After leaving Amdahl I worked for a while in Electronic Design Automation. One year at the IEEE Design Automation Conference I met a random person at a happy hour who was an ex-IBM OS programmer. He said that he once spent a year rewriting a part of the OS to use a particular instruction entirely because “Amdahl didn’t have it yet.” Says I: “When was this?” ... “Ah, at that time part of my job was adding that instruction to the Amdahl CPU.”
The conversation felt like an old Mad Magazine “Spy vs. Spy” cartoon. We were both bemused.
Around 2012(?), working for another major bank, I was asked to make an enhancement to a funds transfer system written in assembler, as no one else left in the pool of programmers had any experience. I had to dig out my old text book which I luckily found, and my old yellow card, and relearned enough to make the change.
(I think there might have been one or two other supervisor mode-instructions, but there were weirdos like "stop the other processor", for example).
When I started mainframe programming, I was given a pocket-sized 'yellow card' that listed all the machine instructions and arguments. It was invaluable for dump-reading.
My co-workers (who were all older when I started) had similar cards, except in different colors. There were white, pink and green cards, too. You could tell when somebody started programming by the color of their card.
I kept mine, still have it.
>BYTE criticized The Adolescence of P-1 for what it stated were unrealistic expectations for an artificial intelligence running on 1970s IBM mainframes. It suggested that the author could have set the novel in the 1990s and use fictional future IBM computers to make the plot more plausible.
Also check out the OS/390 ADCD Redbook:
Which I found pretty helpful for finding my way around. (I see from the cover that it includes MP3000 info!)
Edit: Have you seen this? (I think this guy hangs out on HN)
And along similar lines, it's kind of fun, if not at all useful in any economically rational sense of the term, to write nontrivial source- and binary-compatible code that builds and runs on everything from a 40-year-old 370 to a current-model Z (speaking hypothetically, as I don't actually have access to even a reasonable facsimile of the latter; I have, however, tested as far forward as late-model OS/390 running in 64-bit z/Arch mode on emulated hardware).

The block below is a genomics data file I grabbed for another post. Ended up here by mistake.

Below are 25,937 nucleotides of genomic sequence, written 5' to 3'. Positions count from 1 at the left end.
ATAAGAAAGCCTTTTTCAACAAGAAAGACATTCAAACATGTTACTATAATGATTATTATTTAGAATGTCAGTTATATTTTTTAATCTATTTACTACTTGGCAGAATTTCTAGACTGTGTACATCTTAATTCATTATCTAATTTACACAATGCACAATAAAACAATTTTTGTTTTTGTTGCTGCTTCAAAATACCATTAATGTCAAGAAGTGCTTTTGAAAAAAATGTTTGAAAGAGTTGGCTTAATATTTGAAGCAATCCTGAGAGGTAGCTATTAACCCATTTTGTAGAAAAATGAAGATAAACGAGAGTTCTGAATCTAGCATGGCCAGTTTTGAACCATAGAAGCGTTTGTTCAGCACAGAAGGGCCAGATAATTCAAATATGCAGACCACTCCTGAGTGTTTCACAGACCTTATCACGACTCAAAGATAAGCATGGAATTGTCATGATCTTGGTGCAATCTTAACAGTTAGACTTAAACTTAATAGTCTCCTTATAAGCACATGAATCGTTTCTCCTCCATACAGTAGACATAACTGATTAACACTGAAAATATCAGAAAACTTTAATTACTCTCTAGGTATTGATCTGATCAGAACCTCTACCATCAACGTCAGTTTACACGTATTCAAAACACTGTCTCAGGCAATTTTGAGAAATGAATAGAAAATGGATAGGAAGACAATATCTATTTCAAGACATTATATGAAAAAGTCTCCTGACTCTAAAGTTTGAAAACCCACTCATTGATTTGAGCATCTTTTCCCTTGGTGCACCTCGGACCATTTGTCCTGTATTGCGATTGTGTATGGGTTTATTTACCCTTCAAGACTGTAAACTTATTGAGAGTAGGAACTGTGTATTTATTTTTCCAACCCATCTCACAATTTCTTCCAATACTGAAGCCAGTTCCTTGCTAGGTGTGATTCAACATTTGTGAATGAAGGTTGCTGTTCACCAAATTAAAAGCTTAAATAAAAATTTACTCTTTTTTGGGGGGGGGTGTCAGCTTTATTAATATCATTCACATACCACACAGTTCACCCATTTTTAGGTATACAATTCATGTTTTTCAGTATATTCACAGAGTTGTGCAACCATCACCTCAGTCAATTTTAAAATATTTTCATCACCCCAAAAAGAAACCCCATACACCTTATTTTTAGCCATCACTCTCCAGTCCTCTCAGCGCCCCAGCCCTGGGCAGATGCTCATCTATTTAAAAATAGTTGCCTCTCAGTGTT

More or less until the IBM PC, it was normal for computer vendors to supply a detailed bit-level breakdown of instructions, memory operation, data formats, interrupt structure, and so on.
IBM supplied hardware schematics and microcode listings for their S/370 hardware. They were in the machine room and freely available for perusal by us.
In a bit of irony, they also supplied schematics and microcode for the Itel clone. That's because the Itel was a true clone. It was designed by copying IBM's circuitry, but implemented in Motorola 10K series ECL instead of IBM's proprietary technology.
You read that right. In order to debug a problem with the Itel, the Itel field service engineers used IBM's schematics.
I think a lot of this free availability was because IBM was facing antitrust pressure from the US government. I don't know all the details.
Here's more history about the clone: http://www.silogic.com/NAS/NAS.html